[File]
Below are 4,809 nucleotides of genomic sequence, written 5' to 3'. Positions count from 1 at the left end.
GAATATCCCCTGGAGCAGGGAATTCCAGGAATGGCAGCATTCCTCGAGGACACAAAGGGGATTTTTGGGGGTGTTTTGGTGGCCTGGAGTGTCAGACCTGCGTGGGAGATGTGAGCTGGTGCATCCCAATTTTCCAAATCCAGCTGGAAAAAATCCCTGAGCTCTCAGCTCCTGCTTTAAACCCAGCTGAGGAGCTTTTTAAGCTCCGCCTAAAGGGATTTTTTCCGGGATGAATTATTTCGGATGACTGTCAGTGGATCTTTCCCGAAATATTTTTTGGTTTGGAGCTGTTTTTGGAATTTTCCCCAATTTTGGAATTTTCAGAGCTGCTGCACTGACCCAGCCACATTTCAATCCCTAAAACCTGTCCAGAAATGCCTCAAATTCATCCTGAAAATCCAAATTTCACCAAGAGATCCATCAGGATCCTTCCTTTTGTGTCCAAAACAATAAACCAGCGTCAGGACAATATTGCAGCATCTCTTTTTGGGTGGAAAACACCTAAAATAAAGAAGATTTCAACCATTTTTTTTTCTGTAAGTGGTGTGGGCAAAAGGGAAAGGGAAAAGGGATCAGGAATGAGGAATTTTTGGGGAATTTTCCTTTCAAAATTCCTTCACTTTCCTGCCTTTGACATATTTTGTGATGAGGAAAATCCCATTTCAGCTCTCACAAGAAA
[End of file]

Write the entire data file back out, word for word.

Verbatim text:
Below are 4,809 nucleotides of genomic sequence, written 5' to 3'. Positions count from 1 at the left end.
GAATATCCCCTGGAGCAGGGAATTCCAGGAATGGCAGCATTCCTCGAGGACACAAAGGGGATTTTTGGGGGTGTTTTGGTGGCCTGGAGTGTCAGACCTGCGTGGGAGATGTGAGCTGGTGCATCCCAATTTTCCAAATCCAGCTGGAAAAAATCCCTGAGCTCTCAGCTCCTGCTTTAAACCCAGCTGAGGAGCTTTTTAAGCTCCGCCTAAAGGGATTTTTTCCGGGATGAATTATTTCGGATGACTGTCAGTGGATCTTTCCCGAAATATTTTTTGGTTTGGAGCTGTTTTTGGAATTTTCCCCAATTTTGGAATTTTCAGAGCTGCTGCACTGACCCAGCCACATTTCAATCCCTAAAACCTGTCCAGAAATGCCTCAAATTCATCCTGAAAATCCAAATTTCACCAAGAGATCCATCAGGATCCTTCCTTTTGTGTCCAAAACAATAAACCAGCGTCAGGACAATATTGCAGCATCTCTTTTTGGGTGGAAAACACCTAAAATAAAGAAGATTTCAACCATTTTTTTTTCTGTAAGTGGTGTGGGCAAAAGGGAAAGGGAAAAGGGATCAGGAATGAGGAATTTTTGGGGAATTTTCCTTTCAAAATTCCTTCACTTTCCTGCCTTTGACATATTTTGTGATGAGGAAAATCCCATTTCAGCTCTCACAAGAAA